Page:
The long wall was just the right length for seven of the eight works we had chosen for this level of the library.  We knew we wanted to put a linoleum cut by Ronnie Sickinger at either end of the seven.   At the far left we put his Birth of Ishmael, a variation on Botticelli’s Birth of Venus.  At the far right we put his Gothic Whales, a variation on Grant Wood’s American Gothic.   In the center we decided to put the one work that hung from a wire, the photo collage I had made of my Spring 1996 class on the day we visited the Block Museum at Northwestern University in late February to see Beth Schultz’s Moby-Dick exhibition Unpainted to the Last.

all seven children's 2

Northern Kentucky Students at Unpainted to the last i Evanston, Illinios, in February 1996

Northern Kentucky students at Unpainted to the Last in Evanston, Illinois, in February 1996

In January 1996 we had studied Moby-Dick itself.  We had spent most of February studying Schultz’s companion book to the exhibition, also entitled Unpainted to the Last.  Upon arriving at the museum, I had asked each student to take half an hour to wander through the exhibition to find the single work that most strongly impressed them in person.  When we gathered together to hear why each student had chosen the work he or she did, I took the photographs that are currently on the lower floor of the library in Covington.  It was after that trip to Evanston that members of this class asked if I would be willing to “toss” my syllabus for the rest of the semester “overboard” so they could create an art exhibition of their own to which each class member would contribute.  Fred North’s two Lee Shore paintings in 1994 and the group exhibition mounted by this class in 1996 were the combined inspiration for the exhibition that is now materializing twenty years later in Covington.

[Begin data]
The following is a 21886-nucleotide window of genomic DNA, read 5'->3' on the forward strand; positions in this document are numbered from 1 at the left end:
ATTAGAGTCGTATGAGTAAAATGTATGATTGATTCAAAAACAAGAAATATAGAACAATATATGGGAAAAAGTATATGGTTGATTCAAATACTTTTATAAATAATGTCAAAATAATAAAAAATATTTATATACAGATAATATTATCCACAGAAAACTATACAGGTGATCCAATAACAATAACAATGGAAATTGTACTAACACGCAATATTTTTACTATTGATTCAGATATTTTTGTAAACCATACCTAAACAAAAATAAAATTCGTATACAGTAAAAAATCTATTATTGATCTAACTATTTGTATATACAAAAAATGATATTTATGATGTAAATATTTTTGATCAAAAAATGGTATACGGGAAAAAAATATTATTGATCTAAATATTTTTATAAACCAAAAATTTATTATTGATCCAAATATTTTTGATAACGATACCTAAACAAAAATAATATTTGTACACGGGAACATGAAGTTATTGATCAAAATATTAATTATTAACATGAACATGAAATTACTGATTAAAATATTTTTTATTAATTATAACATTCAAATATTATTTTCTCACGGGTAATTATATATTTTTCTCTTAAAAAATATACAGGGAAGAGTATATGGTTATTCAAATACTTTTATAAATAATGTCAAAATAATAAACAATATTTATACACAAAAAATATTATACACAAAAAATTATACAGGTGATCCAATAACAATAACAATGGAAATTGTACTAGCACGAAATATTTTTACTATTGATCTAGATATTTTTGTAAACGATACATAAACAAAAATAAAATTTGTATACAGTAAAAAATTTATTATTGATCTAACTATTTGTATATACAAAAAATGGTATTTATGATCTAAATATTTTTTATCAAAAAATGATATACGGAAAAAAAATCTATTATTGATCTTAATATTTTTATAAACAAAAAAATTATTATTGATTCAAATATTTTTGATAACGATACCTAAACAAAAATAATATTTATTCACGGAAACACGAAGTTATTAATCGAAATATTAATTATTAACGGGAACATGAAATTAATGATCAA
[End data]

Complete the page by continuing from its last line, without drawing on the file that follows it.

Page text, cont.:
NKU Moby students mount their own exhibition in April 1996

NKU Moby students mount their own exhibition in April 1996

The photo immediately above of the artwork exhibited by the entire class in April 1996 includes quite a few of the works we have recently installed in the Covington exhibition.  At the far left of the 1996 installation was Abby Schlachter’s Queequeg in her Coffin I, now in the alcove of the stairwell.  To the right of Abby’s first body cast was Brian Cruey’s suite of four photographs, now on the stack fronts in the Local History room.  On the first pedestal to the right of Brian’s photographs was Bill Fletcher’s first Ahab artist book, now directly below Ahab’s Iron Crown on the upper left of the display case;  To the right of the second pedestal was Aaron Zlatkin’s Spouter-Inn Painting: Revealed, now in the rock garden.  And to the right of Aaron’s painting was the collage of the photos I had taken two months earlier at the Evanston exhibition, not yet framed.

ronnie ellen and katiel with labels 2On the left side of the long wall on the lower level of the of the Covington library, we mounted Ellen Bayer’s My Symphony from 1998 and Katie Davidson’s Moby-Dick—The Story from 2003 to the right of Ronnie Sickinger’s Birth of Ishmael.  In Ellen’s painting the unpainted shape of the white whale frames the one tear that Ahab drops into the sea.  Katie gives us the whole story of the novel in a seamless trajectory of abstract color and shape.  Ronnie’s Ishmael, stranded on Queequeg’s coffin, covers his private parts the way Venus does in Botticelli’s seashell.